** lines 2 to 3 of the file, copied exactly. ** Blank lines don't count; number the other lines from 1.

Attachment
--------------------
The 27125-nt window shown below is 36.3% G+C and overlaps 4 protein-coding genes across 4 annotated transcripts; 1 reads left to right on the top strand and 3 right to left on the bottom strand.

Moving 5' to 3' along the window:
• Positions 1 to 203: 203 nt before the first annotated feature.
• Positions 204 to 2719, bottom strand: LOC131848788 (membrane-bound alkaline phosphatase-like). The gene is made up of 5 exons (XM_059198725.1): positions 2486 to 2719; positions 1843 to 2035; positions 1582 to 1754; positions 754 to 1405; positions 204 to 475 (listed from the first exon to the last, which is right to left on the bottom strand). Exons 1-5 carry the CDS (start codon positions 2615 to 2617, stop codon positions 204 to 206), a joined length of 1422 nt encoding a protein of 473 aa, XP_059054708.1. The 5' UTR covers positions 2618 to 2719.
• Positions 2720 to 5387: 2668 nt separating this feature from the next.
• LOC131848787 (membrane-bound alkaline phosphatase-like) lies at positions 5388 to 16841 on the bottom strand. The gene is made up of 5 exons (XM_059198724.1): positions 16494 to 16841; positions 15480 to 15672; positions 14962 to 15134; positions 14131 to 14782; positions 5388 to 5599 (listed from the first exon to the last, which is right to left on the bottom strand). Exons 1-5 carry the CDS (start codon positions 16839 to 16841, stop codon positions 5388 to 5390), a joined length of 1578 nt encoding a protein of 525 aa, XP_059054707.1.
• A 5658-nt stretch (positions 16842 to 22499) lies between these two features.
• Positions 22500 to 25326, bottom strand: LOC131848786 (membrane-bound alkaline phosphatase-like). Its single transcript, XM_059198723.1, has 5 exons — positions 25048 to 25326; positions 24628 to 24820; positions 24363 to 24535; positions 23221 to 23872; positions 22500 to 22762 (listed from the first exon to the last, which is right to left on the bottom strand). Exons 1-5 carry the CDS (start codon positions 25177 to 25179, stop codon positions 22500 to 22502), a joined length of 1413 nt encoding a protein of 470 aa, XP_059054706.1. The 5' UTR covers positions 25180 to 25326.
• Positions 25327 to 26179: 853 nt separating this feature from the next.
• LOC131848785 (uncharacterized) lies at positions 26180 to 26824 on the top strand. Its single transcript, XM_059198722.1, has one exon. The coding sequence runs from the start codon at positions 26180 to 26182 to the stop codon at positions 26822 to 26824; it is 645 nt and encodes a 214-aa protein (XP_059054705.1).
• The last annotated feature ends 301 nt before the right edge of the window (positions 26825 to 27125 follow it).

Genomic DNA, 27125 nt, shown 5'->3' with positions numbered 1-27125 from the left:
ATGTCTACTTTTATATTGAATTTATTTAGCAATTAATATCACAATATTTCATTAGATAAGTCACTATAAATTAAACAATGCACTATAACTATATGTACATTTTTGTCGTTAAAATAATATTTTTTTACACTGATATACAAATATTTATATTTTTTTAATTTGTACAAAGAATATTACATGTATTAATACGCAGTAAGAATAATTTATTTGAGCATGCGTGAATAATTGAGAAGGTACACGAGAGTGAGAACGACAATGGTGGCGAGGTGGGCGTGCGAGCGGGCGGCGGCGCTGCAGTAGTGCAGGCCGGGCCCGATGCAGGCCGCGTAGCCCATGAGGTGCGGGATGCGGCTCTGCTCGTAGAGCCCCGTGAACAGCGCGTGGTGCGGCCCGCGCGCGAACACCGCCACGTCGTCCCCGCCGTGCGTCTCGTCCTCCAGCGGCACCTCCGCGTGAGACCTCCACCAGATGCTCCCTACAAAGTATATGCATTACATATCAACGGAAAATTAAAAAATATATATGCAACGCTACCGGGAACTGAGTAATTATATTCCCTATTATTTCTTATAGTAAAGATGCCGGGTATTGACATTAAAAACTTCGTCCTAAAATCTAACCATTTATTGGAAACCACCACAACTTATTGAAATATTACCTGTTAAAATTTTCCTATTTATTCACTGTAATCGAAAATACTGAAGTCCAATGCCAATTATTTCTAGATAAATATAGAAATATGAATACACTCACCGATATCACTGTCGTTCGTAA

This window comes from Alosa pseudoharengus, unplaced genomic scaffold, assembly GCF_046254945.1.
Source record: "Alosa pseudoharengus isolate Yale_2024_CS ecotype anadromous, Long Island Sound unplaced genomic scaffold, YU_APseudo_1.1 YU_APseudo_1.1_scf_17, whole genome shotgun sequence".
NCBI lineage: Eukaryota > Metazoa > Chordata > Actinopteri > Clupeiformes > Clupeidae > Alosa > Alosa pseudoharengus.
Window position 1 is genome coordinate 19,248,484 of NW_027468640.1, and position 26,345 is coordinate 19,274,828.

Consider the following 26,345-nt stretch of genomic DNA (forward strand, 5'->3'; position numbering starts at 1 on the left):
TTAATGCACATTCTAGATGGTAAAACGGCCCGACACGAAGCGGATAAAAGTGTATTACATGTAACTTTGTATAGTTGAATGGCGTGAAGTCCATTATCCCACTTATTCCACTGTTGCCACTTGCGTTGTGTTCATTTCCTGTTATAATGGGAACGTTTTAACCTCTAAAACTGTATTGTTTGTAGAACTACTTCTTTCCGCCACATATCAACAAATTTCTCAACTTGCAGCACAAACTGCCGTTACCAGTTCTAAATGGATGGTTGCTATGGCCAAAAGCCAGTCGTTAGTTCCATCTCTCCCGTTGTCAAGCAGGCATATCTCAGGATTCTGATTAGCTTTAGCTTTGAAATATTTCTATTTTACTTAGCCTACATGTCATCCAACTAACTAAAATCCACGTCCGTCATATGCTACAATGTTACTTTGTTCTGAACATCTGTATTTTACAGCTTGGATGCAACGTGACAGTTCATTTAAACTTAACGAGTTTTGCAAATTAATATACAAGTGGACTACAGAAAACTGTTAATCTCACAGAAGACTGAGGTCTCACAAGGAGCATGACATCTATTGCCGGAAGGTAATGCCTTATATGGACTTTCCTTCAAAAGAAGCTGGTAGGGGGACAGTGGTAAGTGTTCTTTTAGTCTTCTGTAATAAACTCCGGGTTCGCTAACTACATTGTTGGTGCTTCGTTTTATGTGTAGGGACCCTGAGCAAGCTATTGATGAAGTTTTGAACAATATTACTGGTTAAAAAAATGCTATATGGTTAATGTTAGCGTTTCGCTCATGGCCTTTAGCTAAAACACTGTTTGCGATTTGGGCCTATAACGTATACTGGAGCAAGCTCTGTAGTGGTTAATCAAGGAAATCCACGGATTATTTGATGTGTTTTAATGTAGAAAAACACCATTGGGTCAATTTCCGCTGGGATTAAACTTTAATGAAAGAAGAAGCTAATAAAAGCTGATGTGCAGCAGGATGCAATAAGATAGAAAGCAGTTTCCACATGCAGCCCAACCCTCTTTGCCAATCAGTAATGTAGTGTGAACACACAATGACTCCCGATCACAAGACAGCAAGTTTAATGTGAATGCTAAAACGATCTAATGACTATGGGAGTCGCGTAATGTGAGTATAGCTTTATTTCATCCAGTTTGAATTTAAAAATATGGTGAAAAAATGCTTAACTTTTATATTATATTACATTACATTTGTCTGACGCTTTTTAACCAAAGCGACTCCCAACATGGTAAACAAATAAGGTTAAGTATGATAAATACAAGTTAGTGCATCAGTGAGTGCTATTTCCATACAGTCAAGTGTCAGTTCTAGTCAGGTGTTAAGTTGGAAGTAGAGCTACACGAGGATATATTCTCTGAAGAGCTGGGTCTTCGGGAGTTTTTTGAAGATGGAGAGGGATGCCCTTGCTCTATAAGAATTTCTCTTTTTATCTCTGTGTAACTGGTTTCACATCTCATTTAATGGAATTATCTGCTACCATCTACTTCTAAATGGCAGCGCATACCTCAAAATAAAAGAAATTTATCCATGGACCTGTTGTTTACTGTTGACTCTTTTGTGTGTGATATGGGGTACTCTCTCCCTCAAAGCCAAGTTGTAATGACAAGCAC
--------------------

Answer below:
Moving 5' to 3' along the window:
• Positions 1 to 203: 203 nt before the first annotated feature.